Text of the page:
People are being urged to check on their elderly neighbours following the discovery of the body of a woman who is thought to have died weeks ago.

Police confirmed it was called to a Remuera, Auckland, address on Friday morning following the sudden death of an 85-year-old who appeared to have been dead "for some time prior to being found".

The matter had been referred to the Coroner.

Age Concern chief executive Stephanie Clare said it was the third case in as many weeks of an elderly person, or a person living alone, going unchecked.


In July a Mosgiel woman was found two weeks after she died, after neighbours called the police.

Last month a Whangarei woman under community mental health care was reportedly found dead having not been seen for weeks.

In the most recent case it's understood the woman's letterbox was stuffed with mail, which Clare said should have sent a signal to her neighbours that all was not well.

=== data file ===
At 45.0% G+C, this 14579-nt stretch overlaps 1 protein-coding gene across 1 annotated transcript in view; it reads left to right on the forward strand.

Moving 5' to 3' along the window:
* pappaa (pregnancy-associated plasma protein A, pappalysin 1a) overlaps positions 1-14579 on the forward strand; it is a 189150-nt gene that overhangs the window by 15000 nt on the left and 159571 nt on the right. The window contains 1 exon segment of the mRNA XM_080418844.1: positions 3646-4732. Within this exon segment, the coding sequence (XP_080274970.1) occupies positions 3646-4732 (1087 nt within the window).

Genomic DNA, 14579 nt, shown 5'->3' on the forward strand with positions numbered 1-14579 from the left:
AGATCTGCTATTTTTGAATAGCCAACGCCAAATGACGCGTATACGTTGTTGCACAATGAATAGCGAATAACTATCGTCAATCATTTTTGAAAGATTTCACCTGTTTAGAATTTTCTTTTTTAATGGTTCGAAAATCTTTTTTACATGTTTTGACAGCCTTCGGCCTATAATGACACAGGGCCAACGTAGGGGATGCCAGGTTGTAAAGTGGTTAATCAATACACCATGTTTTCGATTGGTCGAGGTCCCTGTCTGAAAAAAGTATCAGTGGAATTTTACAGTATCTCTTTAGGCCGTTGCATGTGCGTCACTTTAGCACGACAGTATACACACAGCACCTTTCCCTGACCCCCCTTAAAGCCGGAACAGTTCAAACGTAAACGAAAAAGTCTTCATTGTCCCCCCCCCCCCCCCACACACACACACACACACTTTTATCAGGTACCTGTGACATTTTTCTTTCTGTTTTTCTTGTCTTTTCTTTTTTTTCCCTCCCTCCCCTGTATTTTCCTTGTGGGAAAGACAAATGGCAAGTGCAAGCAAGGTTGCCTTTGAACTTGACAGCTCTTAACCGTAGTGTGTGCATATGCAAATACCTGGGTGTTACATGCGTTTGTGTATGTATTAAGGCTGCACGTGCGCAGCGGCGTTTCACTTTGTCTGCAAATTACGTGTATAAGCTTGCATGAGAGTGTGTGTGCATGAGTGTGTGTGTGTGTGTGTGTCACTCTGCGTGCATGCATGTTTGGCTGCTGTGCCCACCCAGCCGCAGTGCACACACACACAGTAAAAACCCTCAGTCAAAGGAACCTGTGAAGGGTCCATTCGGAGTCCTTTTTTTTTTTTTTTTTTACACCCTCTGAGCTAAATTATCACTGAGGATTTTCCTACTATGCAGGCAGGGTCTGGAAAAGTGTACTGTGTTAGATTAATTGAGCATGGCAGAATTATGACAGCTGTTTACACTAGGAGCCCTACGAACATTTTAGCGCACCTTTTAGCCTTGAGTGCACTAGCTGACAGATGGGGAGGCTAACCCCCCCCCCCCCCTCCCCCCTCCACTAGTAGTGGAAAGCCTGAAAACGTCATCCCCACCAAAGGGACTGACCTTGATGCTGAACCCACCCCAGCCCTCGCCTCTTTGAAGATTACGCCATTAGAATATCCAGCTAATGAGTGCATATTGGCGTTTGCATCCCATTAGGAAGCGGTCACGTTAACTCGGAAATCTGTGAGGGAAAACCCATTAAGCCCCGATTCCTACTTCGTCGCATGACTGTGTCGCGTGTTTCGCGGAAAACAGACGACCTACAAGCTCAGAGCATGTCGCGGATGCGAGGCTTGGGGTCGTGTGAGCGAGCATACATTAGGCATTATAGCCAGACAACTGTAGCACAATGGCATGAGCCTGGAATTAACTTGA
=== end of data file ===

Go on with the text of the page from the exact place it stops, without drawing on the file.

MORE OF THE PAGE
She encouraged people who lived near elderly to be observant of their daily activities, and to speak up if they noticed any anomalies.

It was possible the woman's family lived overseas, but those in the community had a responsibility to check on her, she said.

"It always surprises me when people don't have interaction with others," she said.

"It could be that her family is overseas but this person lives in a community with people around them and we all have responsibility as neighbours. There's nothing wrong with knocking on someone's door and saying hello."

She said the elderly often bore the 'stigma' of being alone or lonely and often didn't like to speak up if they needed help.


Equally, people don't want to be "busy bodies" by checking on others, but she said there was a fine balance.

"We need to be more vigilant. Mail in the letterbox would have alerted the neighbours- does this person need a check up?"

Age Concern had a variety of services that could help the elderly access the community, and get help with activities, she said.